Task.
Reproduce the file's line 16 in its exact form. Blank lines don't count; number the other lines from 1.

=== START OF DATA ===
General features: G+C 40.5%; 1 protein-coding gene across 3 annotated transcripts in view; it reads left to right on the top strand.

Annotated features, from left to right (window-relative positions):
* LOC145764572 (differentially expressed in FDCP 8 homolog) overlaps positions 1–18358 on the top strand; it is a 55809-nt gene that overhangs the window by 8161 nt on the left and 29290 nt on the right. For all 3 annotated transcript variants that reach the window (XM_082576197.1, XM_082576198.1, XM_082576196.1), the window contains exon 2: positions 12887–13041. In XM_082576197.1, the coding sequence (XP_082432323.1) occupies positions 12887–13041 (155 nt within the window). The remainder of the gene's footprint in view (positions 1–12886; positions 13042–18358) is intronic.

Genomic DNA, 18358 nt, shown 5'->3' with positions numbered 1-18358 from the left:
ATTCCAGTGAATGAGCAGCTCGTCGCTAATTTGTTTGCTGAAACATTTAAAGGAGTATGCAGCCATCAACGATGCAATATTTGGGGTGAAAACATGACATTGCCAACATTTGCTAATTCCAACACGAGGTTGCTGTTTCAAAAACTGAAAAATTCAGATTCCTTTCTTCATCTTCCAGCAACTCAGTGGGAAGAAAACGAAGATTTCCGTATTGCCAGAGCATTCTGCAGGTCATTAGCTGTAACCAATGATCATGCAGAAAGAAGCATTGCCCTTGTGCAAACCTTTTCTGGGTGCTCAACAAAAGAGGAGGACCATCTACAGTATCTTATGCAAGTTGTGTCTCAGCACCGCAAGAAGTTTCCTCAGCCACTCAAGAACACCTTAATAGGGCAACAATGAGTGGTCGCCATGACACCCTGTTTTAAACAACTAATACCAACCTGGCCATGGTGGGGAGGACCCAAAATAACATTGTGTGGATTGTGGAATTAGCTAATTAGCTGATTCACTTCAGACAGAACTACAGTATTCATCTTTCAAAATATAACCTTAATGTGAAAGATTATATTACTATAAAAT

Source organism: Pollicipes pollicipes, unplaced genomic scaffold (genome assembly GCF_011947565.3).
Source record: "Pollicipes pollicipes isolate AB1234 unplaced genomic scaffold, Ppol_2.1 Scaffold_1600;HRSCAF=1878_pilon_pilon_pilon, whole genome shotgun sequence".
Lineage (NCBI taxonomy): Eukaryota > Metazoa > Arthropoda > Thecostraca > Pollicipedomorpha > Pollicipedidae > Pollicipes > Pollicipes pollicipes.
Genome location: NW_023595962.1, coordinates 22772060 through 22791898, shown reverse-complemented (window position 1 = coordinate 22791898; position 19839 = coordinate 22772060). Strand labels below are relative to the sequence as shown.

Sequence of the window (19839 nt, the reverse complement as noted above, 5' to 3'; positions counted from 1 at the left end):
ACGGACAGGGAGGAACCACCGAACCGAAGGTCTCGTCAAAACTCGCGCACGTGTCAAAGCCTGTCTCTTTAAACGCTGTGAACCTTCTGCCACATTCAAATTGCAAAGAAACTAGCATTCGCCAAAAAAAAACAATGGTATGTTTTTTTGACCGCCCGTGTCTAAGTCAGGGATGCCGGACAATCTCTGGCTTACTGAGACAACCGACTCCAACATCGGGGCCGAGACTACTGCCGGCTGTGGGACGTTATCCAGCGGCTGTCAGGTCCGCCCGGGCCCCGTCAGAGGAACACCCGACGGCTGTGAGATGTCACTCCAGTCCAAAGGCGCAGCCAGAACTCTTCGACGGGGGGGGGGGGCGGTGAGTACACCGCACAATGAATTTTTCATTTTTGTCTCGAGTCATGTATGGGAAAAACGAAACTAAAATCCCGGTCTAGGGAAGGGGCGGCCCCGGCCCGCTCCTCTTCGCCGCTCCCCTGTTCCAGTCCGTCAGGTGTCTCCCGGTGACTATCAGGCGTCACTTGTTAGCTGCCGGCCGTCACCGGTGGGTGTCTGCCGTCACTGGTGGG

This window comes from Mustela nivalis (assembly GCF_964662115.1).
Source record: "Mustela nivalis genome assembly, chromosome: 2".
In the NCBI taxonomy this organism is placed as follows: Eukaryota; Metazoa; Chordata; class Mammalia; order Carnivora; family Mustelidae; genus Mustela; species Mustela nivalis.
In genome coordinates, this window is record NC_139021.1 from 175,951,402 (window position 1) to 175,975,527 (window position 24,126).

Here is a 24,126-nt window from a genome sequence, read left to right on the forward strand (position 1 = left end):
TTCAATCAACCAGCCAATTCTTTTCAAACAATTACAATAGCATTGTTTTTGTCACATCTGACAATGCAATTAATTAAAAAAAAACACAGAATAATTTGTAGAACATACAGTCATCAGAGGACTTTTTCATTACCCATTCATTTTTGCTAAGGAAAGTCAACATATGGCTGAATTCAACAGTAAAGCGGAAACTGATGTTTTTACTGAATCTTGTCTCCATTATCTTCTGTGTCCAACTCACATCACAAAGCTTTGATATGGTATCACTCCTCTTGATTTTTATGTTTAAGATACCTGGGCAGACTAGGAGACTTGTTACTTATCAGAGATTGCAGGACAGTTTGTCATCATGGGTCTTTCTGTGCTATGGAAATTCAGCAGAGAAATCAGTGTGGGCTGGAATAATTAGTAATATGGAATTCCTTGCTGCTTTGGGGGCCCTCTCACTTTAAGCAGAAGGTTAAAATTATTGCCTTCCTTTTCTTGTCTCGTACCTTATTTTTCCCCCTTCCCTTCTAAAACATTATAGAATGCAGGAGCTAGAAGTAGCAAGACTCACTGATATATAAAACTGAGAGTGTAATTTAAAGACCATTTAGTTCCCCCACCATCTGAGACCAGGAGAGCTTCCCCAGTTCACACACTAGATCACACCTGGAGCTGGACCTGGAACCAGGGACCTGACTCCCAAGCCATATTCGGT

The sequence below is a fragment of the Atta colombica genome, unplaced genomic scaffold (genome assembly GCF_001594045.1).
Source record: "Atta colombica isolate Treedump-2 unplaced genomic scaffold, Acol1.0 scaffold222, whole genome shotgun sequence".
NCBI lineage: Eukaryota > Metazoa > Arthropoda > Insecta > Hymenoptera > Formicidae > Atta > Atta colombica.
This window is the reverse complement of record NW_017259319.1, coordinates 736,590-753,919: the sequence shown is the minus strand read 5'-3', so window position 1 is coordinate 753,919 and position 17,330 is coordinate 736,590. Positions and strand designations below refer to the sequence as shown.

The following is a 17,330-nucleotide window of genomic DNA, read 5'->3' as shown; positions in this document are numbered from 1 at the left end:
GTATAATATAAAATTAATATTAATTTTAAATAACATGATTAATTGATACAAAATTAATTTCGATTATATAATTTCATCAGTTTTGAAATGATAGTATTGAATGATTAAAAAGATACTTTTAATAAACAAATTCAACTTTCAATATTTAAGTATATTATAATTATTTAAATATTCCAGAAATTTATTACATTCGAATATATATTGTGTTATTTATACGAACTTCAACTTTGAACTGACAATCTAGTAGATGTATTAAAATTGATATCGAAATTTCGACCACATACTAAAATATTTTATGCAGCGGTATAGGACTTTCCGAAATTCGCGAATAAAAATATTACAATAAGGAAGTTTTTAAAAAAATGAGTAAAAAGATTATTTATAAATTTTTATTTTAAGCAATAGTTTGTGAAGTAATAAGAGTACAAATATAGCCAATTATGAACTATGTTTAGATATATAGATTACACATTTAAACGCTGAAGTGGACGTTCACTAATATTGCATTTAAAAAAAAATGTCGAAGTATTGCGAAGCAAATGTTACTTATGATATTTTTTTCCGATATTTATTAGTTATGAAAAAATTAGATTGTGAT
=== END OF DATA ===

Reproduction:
Here is a 24,126-nt window from a genome sequence, read left to right on the forward strand (position 1 = left end):